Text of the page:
The State of the Union used to be an opportunity to hear a message of optimism and hope, when the president would outline the administration’s goals and objectives for the coming year.  But recently, it seems we have lost our way; that we have morphed into something that we are not.  Americans have always embraced the role of our nation as protector, wise guardian, and leader. We have sacrificed thousands of brave men and women who have gone to foreign shores to protect a populace they did not know from dictators, tyrants, and terrorists because it was the right thing to do. It was the American thing to do.

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The Impact of Inaction on American Children

shutterstock_157595678America is a nation of immigrants, and Congress has the critical job of making sure U.S. immigration laws are up to par. Yet, decade after decade, we are left with legislative scraps and executive orders on how to deal with the immigration system. That lack of concrete, comprehensive action directly and negatively affects our competitiveness in a global economy. But it also hinders our ability to maintain a clear moral authority on a whole host of issues, including how we treat our children.

Lost in all the bravado about building walls, having a religious litmus test, creating a two tier citizenship structure, and having permanent and semi-permanent bars, is the most important issue of all – the welfare of American kids.

In 2007, an estimated 9% of all U.S. babies were born to undocumented parents. In 2012, there were 4.5 million U.S.-born children younger than 18 living with undocumented immigrant parents. According to a study by the Harvard Graduate School of Education, these children experience multiple developmental side effects because of their parents’ status. Marcelo Suárez-Orozco, a professor of education at New York University and an author of the study says the effects are in “cognitive development, engagement in school and their ability to be emerging citizens.”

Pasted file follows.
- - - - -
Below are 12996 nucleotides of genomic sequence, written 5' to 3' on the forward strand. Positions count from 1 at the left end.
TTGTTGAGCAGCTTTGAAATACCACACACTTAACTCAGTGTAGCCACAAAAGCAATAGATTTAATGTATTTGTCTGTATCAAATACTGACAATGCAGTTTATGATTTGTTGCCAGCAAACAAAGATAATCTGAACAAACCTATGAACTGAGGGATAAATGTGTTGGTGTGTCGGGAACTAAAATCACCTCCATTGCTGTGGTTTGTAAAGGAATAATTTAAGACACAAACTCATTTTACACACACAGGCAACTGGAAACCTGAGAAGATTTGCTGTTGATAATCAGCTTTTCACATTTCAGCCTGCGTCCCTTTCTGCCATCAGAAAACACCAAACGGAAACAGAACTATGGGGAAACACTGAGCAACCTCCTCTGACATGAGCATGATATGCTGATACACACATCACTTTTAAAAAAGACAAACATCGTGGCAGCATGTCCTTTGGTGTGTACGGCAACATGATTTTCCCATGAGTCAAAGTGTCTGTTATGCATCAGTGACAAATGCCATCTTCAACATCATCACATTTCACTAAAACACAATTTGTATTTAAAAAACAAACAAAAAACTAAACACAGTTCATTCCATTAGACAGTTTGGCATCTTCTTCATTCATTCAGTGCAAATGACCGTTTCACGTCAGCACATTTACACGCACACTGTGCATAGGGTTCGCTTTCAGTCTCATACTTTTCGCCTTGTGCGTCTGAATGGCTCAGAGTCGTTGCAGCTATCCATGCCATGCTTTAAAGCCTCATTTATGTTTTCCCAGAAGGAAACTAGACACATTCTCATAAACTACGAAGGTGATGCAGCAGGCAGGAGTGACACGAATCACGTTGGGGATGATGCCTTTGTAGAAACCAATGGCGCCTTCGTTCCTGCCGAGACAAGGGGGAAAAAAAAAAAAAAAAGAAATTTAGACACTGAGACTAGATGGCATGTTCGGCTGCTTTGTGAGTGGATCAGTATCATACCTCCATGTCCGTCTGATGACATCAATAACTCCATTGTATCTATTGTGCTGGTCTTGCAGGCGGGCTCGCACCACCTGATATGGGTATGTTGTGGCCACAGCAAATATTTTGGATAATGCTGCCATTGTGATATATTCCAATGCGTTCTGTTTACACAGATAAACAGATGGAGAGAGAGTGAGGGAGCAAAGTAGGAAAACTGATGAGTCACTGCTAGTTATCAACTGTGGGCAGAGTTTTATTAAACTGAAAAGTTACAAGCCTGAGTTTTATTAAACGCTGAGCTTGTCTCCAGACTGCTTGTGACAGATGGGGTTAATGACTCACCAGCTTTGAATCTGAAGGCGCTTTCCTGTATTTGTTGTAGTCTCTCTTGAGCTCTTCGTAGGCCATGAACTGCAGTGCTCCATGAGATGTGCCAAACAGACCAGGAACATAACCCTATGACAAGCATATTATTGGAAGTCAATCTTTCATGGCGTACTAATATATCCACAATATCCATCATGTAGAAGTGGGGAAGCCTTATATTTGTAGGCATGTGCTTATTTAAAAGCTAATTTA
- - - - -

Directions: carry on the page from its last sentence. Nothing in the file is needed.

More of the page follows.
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Ineffective and Discriminatory is not a Winning Combination

shutterstock_310538138At the time of the Iranian Islamic Revolution, I was a teenager, completely unfazed by the events unfolding. My brother and I were both going to school in the U.K. and my older sister had already immigrated to the U.S. When the revolution peaked in late 1978, my parents were visiting my sister in Los Angeles. Tragically, within two months, our 2500-year monarchy was replaced with a repressive and regressive Islamic system of governance in February 1979. I was the last one of my family who was able to arrive in the U.S., later in 1979 to complete high school.

As with many Iranians, our extended family was scattered by the new regime. My mom’s cousin was executed for being a senator in the Shah’s government. To retrieve his body, we had to pay for the bullets used by the firing squad. My uncle was accused of crimes against humanity for being the Chief of Police in Tehran at the time of the revolution. He went into hiding and stayed there until his death many years later. My younger sister, her husband, and their baby were jailed for attempting to escape from the country on foot.